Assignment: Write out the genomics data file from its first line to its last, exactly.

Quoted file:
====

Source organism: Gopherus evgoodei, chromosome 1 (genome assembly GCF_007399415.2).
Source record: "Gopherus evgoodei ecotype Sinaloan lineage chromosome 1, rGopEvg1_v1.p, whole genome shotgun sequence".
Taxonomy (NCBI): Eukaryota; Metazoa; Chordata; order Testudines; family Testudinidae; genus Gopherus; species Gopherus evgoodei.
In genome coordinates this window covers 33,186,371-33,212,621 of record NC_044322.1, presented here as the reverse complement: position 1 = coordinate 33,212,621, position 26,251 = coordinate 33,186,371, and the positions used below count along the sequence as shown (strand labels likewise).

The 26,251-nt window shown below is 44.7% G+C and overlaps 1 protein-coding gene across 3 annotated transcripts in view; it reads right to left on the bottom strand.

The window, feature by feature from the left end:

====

Source organism: Gopherus evgoodei, chromosome 1 (genome assembly GCF_007399415.2).
Source record: "Gopherus evgoodei ecotype Sinaloan lineage chromosome 1, rGopEvg1_v1.p, whole genome shotgun sequence".
Taxonomy (NCBI): Eukaryota; Metazoa; Chordata; order Testudines; family Testudinidae; genus Gopherus; species Gopherus evgoodei.
In genome coordinates this window covers 33,186,371-33,212,621 of record NC_044322.1, presented here as the reverse complement: position 1 = coordinate 33,212,621, position 26,251 = coordinate 33,186,371, and the positions used below count along the sequence as shown (strand labels likewise).

The 26,251-nt window shown below is 44.7% G+C and overlaps 1 protein-coding gene across 3 annotated transcripts in view; it reads right to left on the bottom strand.

The window, feature by feature from the left end: